Storms and fears over cost-of-living squeeze hit retail sales

Storms and fears over cost-of-living squeeze hit retail sales in February as volumes fall 0.3% despite boost from post-Covid return to offices in England

  • Retail sales were down 0.3% in February despite boost from Covid rules easing
  • Storms and fears over cost-of-living being blamed for the reduction in volumes
  • Fears the situation could get worse as consumers face cost-of-living squeeze
  • Storms and fears over the cost-of-living squeeze helped push retail sales down in February, dit is vandag geopenbaar.

    Volumes fell 0.3 per cent last month as household goods stores saw a significant dip with many blaming the punishing weather.

    The overall reduction came despite travel spending increasing with the lifting of Covid restrictions in England.

    Although the official figures show sales are still 3.7 per cent above pre-pandemic levels, businesses warned that rising inflasie seemed to be curbing the appetite of consumers.

    And there are fears that the situation will get worse, with Treasury watchdog the OBR predicting this week that Britain faces the worst hit to living standards since records began in the 1950s.

    The tax burden is also due to reach the highest level relative to GDP since the 1940s, despite Rishi Sunak ease the pain to an extent with cuts to fuel duty, national insurance and the basic rate of tax.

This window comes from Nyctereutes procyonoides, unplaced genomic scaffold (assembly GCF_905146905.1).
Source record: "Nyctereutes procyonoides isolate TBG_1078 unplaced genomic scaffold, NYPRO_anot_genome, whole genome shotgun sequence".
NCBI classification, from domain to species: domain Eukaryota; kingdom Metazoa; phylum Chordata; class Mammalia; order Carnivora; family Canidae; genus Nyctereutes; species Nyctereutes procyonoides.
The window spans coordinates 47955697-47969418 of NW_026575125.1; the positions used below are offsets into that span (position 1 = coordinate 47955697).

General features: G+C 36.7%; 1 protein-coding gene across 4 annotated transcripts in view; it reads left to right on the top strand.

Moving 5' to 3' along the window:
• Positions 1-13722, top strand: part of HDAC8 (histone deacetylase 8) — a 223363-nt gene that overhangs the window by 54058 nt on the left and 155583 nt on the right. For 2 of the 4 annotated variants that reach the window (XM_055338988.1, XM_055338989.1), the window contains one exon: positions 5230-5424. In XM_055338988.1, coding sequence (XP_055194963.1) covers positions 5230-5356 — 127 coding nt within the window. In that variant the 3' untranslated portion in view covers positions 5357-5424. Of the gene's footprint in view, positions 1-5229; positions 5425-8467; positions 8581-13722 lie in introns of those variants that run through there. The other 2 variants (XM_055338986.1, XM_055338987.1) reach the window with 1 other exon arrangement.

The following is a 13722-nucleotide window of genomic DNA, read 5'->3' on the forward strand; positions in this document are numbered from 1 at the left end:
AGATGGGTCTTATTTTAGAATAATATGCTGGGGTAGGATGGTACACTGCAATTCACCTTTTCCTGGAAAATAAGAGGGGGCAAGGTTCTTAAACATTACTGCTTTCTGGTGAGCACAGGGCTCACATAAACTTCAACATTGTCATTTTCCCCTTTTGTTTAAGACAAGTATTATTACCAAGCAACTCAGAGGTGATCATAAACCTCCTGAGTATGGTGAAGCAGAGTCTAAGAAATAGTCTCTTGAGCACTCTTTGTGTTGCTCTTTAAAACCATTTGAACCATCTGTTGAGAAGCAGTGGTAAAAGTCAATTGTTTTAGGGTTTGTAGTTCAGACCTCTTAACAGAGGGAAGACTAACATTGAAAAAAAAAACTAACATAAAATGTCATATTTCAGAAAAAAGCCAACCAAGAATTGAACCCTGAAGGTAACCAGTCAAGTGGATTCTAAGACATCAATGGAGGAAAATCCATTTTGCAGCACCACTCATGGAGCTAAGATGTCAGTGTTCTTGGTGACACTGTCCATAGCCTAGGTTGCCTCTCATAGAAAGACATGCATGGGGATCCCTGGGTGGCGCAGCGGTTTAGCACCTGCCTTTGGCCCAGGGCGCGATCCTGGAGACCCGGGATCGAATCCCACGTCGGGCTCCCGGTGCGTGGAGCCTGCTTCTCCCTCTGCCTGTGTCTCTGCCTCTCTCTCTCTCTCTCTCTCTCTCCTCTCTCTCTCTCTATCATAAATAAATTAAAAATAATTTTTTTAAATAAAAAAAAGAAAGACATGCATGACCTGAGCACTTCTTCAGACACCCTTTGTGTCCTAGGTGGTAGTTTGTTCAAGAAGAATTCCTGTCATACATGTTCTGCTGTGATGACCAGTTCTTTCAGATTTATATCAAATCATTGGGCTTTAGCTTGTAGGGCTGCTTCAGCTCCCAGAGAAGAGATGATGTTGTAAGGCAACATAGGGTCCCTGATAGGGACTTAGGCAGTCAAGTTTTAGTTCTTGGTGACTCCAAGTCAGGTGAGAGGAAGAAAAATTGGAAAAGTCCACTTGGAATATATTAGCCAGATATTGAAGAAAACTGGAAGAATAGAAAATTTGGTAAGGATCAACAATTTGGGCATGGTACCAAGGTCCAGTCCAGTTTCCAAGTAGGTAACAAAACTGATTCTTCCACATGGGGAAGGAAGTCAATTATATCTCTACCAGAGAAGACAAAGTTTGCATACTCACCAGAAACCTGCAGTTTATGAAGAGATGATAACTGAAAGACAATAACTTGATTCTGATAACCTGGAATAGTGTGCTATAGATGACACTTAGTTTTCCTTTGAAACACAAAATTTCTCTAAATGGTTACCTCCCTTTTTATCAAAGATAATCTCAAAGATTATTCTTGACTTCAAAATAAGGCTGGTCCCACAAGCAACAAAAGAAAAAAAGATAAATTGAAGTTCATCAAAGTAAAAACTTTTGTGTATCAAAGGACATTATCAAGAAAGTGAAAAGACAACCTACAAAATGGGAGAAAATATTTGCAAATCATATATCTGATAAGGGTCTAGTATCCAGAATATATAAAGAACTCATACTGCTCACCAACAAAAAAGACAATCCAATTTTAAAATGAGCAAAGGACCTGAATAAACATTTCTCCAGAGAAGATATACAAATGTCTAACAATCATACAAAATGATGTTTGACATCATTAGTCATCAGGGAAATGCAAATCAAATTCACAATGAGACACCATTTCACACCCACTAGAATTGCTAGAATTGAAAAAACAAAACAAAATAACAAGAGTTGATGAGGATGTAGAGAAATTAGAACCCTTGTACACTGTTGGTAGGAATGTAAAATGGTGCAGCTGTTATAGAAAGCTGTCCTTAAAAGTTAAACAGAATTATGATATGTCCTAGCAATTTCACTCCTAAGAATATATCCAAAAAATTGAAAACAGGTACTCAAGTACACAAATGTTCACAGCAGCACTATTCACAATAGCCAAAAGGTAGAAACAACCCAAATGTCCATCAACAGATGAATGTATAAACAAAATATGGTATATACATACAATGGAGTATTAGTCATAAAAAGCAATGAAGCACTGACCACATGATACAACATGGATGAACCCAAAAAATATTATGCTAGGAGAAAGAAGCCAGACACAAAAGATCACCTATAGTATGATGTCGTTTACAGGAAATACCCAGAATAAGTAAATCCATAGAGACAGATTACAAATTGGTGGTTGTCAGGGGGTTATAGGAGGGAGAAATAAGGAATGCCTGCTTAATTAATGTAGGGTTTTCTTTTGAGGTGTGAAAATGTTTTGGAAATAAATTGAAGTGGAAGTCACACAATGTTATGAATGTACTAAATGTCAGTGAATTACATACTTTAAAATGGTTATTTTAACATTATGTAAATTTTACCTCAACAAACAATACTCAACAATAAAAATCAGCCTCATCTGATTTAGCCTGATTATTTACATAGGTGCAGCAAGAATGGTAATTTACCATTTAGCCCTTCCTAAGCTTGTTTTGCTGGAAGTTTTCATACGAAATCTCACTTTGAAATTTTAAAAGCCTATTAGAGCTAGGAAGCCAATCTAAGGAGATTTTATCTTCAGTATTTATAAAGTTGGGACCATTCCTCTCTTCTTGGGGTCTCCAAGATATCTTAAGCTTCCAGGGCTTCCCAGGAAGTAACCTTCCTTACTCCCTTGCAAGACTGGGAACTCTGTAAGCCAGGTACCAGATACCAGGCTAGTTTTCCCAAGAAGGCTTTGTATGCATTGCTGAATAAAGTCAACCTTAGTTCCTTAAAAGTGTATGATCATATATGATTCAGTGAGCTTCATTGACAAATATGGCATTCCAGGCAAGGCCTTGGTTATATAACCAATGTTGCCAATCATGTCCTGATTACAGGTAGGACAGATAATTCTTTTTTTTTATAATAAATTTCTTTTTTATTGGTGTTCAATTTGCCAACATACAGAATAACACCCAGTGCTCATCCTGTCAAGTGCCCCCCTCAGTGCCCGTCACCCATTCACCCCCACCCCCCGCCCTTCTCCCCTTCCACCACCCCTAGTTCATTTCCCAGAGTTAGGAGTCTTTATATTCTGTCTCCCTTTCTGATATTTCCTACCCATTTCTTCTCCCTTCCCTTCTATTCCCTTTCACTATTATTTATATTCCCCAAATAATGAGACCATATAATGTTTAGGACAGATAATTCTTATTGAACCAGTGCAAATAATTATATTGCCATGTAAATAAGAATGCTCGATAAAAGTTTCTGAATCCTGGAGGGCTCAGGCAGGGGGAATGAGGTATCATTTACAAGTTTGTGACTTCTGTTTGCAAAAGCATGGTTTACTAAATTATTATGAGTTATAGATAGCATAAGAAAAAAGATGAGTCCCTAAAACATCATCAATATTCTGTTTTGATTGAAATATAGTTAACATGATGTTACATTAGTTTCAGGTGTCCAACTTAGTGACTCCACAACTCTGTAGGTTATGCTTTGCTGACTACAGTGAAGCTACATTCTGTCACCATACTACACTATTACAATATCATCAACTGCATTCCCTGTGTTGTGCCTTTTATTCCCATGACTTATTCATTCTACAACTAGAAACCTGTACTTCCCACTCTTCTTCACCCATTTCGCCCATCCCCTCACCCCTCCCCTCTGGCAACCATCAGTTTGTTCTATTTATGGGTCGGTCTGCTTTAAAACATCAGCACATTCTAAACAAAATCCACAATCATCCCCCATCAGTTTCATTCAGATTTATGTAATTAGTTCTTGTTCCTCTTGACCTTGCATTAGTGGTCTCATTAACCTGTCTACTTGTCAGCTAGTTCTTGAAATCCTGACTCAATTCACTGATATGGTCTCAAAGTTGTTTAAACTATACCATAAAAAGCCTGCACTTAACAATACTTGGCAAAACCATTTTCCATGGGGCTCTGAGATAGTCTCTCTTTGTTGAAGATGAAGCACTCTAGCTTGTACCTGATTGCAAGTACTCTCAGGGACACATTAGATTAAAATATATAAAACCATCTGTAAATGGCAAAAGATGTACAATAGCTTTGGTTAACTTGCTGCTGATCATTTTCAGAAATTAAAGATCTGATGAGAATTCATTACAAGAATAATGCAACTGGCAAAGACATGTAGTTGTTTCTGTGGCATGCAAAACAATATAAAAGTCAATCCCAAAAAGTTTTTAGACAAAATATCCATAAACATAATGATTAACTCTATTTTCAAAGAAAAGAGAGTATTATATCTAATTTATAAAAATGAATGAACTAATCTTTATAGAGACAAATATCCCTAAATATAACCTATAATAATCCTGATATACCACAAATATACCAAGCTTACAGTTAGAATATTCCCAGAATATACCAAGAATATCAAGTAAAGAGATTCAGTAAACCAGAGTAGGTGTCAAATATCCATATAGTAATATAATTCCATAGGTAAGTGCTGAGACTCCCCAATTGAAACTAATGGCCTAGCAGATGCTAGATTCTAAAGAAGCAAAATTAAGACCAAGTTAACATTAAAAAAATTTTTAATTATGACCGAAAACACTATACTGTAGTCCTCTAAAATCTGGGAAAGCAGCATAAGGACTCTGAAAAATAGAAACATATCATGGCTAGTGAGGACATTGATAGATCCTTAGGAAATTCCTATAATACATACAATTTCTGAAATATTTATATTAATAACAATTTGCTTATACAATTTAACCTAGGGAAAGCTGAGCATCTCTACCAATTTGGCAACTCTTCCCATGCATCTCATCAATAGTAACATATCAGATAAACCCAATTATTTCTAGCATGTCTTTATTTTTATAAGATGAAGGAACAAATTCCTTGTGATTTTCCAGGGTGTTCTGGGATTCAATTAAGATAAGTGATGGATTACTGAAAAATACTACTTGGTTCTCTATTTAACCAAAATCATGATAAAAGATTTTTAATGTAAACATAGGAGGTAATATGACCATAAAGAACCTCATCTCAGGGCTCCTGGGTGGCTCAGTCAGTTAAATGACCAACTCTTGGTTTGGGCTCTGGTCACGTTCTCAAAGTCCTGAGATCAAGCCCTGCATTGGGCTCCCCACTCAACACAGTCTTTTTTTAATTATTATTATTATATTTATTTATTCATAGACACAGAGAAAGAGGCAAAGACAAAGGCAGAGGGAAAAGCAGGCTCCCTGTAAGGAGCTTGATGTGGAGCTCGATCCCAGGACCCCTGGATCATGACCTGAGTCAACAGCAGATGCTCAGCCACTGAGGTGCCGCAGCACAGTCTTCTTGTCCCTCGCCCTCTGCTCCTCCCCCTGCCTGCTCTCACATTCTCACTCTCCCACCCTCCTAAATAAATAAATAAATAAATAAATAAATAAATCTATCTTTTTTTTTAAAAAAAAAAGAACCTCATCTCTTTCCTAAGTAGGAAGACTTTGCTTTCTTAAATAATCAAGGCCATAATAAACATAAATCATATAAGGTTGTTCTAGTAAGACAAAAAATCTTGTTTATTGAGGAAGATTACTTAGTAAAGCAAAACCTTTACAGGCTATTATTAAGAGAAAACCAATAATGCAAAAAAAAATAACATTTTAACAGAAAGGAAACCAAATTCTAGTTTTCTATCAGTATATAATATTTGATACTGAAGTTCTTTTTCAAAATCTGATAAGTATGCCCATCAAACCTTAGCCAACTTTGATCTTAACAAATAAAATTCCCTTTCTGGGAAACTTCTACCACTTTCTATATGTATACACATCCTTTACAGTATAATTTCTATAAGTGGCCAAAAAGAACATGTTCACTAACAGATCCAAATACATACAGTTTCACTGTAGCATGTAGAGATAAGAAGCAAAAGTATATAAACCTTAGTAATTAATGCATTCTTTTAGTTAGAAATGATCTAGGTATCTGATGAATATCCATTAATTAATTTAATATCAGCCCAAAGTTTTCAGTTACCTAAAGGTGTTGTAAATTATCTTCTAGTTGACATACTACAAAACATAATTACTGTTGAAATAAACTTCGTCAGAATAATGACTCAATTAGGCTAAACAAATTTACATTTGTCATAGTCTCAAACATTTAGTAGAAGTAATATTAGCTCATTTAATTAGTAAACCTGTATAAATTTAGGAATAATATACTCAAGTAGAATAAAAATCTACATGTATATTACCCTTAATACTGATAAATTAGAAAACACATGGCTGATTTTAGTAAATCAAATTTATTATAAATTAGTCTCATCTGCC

Volumes fell 0.3 per cent last month as household goods stores saw a significant dip with many blaming the punishing weather

    Volumes fell 0.3 per cent last month as household goods stores saw a significant dip with many blaming the punishing weather

    Office for National Statistics spokeswoman Heather Bovill said: ‘After a buoyant January, retail sales fell back a little last month.

    ‘There was a notable decline for companies that predominantly trade online, following a strong performance over the festive and New Year period.

    ‘Food sales dipped with significant falls for alcohol and tobacco stores as more consumers went out to pubs and restaurants. More socialising as well as many of us returning to the workplace meant a good month for clothing and department stores with people looking to expand their wardrobes.

    ‘Household goods and many other stores reported a decrease with feedback suggesting February’s stormy weather could have had an impact, while increased travel following the lifting of England’s Plan B restrictions at the end of January drove fuel sales above their pre-pandemic level for the first time.

    Helen Dickinson, Chief Executive of the British Retail Consortium, said ‘rising concerns about inflation appeared to dampen consumer appetites’.

    ‘Consumers face a rocky road ahead, with rises in the energy price cap and NI contributions both coming next week,’ sy het gese.

    ‘Meanwhile confidence has been knocked by the continued rise in inflation, as well as the uncertainty created by the situation in Ukraine.

    ‘While the Chancellor’s Spring Statement offered some relief for consumers, rising inflation and next week’s rise in the energy price cap mean that real discretionary incomes are likely to fall in the coming months, as the cost of living soars.

    The tax burden is also due to reach the highest level relative to GDP since the 1940s, despite Rishi Sunak (pictured at a photo op on Wednesday) ease the pain to an extent with cuts to fuel duty, national insurance and the basic rate of tax

    The tax burden is also due to reach the highest level relative to GDP since the 1940s, despite Rishi Sunak (pictured at a photo op on Wednesday) ease the pain to an extent with cuts to fuel duty, national insurance and the basic rate of tax